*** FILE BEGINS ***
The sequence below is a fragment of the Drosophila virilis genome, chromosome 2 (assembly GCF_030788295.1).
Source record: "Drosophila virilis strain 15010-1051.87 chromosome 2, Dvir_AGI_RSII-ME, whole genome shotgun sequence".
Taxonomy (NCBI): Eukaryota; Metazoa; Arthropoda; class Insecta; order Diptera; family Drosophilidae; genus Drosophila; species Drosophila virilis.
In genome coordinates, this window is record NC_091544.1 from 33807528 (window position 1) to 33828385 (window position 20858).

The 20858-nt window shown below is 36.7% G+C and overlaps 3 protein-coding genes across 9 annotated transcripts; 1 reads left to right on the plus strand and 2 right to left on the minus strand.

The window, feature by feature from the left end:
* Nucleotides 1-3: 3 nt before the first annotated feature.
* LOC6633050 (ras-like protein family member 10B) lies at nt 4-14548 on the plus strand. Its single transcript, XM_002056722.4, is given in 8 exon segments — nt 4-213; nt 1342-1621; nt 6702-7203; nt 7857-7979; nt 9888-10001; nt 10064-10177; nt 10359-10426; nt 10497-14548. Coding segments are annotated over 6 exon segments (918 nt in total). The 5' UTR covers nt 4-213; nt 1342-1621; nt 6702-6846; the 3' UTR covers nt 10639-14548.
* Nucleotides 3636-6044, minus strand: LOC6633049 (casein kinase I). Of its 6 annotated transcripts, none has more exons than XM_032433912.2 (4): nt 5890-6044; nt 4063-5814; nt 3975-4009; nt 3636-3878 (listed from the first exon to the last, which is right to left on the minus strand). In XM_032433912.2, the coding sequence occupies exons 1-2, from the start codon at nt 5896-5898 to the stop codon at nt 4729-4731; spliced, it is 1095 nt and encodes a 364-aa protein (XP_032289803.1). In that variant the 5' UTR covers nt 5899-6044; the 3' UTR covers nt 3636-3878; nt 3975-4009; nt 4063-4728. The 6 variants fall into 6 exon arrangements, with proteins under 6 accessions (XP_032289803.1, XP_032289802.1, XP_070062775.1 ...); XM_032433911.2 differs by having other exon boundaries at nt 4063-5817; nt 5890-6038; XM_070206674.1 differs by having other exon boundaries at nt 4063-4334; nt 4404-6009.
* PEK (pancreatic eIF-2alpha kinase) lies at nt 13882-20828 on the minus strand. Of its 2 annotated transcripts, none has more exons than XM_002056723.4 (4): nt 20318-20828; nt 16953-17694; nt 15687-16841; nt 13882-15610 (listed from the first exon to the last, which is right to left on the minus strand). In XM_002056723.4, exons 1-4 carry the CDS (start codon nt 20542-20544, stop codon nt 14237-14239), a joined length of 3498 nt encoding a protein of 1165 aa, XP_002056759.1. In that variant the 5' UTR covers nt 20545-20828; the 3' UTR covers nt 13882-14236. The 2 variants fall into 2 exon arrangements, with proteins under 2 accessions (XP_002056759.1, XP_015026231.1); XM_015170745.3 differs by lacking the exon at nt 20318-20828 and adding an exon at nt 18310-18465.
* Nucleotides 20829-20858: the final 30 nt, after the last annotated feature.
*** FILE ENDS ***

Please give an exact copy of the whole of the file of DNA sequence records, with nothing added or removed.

The sequence below is a fragment of the Drosophila virilis genome, chromosome 2 (assembly GCF_030788295.1).
Source record: "Drosophila virilis strain 15010-1051.87 chromosome 2, Dvir_AGI_RSII-ME, whole genome shotgun sequence".
Taxonomy (NCBI): Eukaryota; Metazoa; Arthropoda; class Insecta; order Diptera; family Drosophilidae; genus Drosophila; species Drosophila virilis.
In genome coordinates, this window is record NC_091544.1 from 33807528 (window position 1) to 33828385 (window position 20858).

The 20858-nt window shown below is 36.7% G+C and overlaps 3 protein-coding genes across 9 annotated transcripts; 1 reads left to right on the plus strand and 2 right to left on the minus strand.

The window, feature by feature from the left end:
* Nucleotides 1-3: 3 nt before the first annotated feature.
* LOC6633050 (ras-like protein family member 10B) lies at nt 4-14548 on the plus strand. Its single transcript, XM_002056722.4, is given in 8 exon segments — nt 4-213; nt 1342-1621; nt 6702-7203; nt 7857-7979; nt 9888-10001; nt 10064-10177; nt 10359-10426; nt 10497-14548. Coding segments are annotated over 6 exon segments (918 nt in total). The 5' UTR covers nt 4-213; nt 1342-1621; nt 6702-6846; the 3' UTR covers nt 10639-14548.
* Nucleotides 3636-6044, minus strand: LOC6633049 (casein kinase I). Of its 6 annotated transcripts, none has more exons than XM_032433912.2 (4): nt 5890-6044; nt 4063-5814; nt 3975-4009; nt 3636-3878 (listed from the first exon to the last, which is right to left on the minus strand). In XM_032433912.2, the coding sequence occupies exons 1-2, from the start codon at nt 5896-5898 to the stop codon at nt 4729-4731; spliced, it is 1095 nt and encodes a 364-aa protein (XP_032289803.1). In that variant the 5' UTR covers nt 5899-6044; the 3' UTR covers nt 3636-3878; nt 3975-4009; nt 4063-4728. The 6 variants fall into 6 exon arrangements, with proteins under 6 accessions (XP_032289803.1, XP_032289802.1, XP_070062775.1 ...); XM_032433911.2 differs by having other exon boundaries at nt 4063-5817; nt 5890-6038; XM_070206674.1 differs by having other exon boundaries at nt 4063-4334; nt 4404-6009.
* PEK (pancreatic eIF-2alpha kinase) lies at nt 13882-20828 on the minus strand. Of its 2 annotated transcripts, none has more exons than XM_002056723.4 (4): nt 20318-20828; nt 16953-17694; nt 15687-16841; nt 13882-15610 (listed from the first exon to the last, which is right to left on the minus strand). In XM_002056723.4, exons 1-4 carry the CDS (start codon nt 20542-20544, stop codon nt 14237-14239), a joined length of 3498 nt encoding a protein of 1165 aa, XP_002056759.1. In that variant the 5' UTR covers nt 20545-20828; the 3' UTR covers nt 13882-14236. The 2 variants fall into 2 exon arrangements, with proteins under 2 accessions (XP_002056759.1, XP_015026231.1); XM_015170745.3 differs by lacking the exon at nt 20318-20828 and adding an exon at nt 18310-18465.
* Nucleotides 20829-20858: the final 30 nt, after the last annotated feature.